Home stereo speakers can often be brought back to life with a bit of care.
The most common repair is the replacement of the foam that surrounds the woofers. The original foam deteriorates and crumbles away over time, leaving the speakers with weak low frequency response. Complete loss of the foam may cause the woofer to rattle as the voice coil impacts against the magnet pole.
Replacement of the foam is a straightforward process consisting of: 1) removing the old foam and glue from the frame and cone; 2) removing the dust cap and centering the voice coil with shims; 3) installing a fresh foam ring; 4) re-attaching the dust cap; and 5) testing to make sure all is well.
The “refoaming” process takes several days as there are many gluing steps involved. I use two types of adhesive on each speaker – a quick-set solvent-based adhesive, and a slower setting water-based adhesive.
Complete speaker “reconing” involves replacement of all moving parts: Cone, voice coil, and “spider”. The resulting rebuilt speaker is as good as new. This is generally only necessary for “pro” speakers, but can be done to revive damaged home speaker drivers as well.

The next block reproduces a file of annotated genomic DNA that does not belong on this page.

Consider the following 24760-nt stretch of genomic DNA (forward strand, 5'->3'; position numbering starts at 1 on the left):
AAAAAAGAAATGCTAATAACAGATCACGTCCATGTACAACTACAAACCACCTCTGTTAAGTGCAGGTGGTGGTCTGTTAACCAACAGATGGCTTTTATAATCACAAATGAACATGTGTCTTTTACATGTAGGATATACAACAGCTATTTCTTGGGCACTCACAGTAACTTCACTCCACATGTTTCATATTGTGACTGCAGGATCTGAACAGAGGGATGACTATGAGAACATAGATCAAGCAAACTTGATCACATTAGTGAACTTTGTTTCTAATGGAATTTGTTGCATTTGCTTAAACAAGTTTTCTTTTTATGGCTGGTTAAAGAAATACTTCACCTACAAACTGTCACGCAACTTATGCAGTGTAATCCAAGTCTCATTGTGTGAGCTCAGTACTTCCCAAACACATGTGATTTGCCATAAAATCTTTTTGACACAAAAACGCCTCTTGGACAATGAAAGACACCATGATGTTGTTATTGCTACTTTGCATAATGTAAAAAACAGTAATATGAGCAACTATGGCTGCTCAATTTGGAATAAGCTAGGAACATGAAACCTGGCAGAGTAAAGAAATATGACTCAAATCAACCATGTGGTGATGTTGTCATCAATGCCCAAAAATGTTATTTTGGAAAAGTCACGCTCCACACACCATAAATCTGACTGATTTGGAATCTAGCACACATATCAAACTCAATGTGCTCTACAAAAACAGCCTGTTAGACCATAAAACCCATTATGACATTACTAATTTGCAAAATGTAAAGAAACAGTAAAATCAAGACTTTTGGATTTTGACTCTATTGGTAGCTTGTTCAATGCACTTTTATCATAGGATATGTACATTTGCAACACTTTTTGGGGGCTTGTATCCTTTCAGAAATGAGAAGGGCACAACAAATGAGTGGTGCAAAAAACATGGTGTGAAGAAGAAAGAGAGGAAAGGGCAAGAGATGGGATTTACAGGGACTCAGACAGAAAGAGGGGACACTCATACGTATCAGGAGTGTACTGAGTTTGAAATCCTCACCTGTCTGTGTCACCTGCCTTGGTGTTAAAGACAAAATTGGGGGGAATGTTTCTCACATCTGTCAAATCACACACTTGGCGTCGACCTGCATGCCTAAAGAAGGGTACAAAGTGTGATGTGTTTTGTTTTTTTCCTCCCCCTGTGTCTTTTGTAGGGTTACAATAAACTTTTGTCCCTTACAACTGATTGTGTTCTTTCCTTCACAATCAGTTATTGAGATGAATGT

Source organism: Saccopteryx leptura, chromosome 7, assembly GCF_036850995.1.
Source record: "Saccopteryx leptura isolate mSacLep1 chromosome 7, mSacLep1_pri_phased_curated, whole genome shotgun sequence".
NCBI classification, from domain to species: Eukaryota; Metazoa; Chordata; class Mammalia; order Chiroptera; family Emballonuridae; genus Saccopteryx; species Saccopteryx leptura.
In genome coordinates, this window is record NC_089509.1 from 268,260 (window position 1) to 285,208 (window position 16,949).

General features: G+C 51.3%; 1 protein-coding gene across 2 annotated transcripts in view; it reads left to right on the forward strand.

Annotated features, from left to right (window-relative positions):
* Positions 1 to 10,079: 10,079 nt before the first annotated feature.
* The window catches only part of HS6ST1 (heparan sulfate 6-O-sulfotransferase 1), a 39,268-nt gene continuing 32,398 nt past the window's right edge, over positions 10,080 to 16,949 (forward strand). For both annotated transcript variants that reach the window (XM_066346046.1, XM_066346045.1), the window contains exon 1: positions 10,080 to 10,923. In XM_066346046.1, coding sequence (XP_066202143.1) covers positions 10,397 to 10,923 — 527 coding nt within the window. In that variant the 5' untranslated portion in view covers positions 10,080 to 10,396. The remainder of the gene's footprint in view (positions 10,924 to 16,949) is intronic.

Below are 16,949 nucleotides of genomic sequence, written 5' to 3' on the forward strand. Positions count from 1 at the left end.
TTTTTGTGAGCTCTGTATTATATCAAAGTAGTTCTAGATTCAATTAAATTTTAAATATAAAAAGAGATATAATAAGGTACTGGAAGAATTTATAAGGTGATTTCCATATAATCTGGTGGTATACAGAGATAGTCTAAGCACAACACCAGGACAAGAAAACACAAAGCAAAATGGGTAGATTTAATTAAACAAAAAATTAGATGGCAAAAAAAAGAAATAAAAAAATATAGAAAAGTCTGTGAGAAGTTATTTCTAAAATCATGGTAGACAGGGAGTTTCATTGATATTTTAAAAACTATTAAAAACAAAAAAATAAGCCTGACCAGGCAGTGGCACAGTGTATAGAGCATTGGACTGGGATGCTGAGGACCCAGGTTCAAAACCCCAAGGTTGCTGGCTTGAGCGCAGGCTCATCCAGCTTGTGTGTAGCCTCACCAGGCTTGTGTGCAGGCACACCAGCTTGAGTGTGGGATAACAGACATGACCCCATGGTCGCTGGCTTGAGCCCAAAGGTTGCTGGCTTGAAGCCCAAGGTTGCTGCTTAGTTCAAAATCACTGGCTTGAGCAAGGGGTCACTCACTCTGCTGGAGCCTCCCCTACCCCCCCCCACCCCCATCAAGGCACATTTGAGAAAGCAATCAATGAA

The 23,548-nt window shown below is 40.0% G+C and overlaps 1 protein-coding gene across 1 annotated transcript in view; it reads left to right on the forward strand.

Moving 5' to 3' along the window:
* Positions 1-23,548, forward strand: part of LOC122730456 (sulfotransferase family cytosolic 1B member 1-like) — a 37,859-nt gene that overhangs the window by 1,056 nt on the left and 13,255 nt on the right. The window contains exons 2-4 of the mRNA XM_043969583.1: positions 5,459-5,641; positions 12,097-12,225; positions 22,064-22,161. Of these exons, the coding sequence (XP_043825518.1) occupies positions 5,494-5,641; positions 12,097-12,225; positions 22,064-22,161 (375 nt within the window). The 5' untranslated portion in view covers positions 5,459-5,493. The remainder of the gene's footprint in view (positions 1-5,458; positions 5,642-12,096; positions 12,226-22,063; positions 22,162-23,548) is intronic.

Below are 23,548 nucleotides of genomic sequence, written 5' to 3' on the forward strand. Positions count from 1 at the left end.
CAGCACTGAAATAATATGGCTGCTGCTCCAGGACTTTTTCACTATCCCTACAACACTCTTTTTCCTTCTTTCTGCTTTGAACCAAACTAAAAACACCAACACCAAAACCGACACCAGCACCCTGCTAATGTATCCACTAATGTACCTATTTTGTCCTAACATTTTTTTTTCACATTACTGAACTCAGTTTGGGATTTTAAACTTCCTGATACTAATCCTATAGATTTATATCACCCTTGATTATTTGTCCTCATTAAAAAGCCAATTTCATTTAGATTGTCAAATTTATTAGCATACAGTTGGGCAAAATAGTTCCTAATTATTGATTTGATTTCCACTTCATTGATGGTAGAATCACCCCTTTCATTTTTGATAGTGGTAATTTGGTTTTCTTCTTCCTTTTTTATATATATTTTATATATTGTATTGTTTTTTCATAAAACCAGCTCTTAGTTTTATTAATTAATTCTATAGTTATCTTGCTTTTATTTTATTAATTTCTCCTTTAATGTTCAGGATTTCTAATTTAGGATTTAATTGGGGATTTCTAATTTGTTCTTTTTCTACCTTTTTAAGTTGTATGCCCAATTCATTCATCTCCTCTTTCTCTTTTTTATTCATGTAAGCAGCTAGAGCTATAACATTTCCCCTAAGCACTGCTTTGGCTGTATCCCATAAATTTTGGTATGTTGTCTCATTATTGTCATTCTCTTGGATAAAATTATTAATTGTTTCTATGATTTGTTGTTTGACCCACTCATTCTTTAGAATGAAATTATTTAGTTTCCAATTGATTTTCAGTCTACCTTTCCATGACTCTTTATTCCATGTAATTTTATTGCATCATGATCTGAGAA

Additional services include:
- Installation of new crossover capacitors
- Replacement of the grill cloth
- Cabinet refinishing
I’ve restored many major brands, including AR, Advent, Altec, Bose, Boston Acoustics, Cerwin Vega, Bose, Dahlquist, Dynaco, Electro-Voice, Genesis, Infinity, JBL, Klipsch, Marantz, Martin Logan, McIntosh, Mission, Ohm, Philips, Pioneer, and Polk.
I specialize in electrostatic speakers from Acoustat and can repair and upgrade your high voltage electronic interfaces.
Please contact me with your speaker repair questions or to inquire about pricing.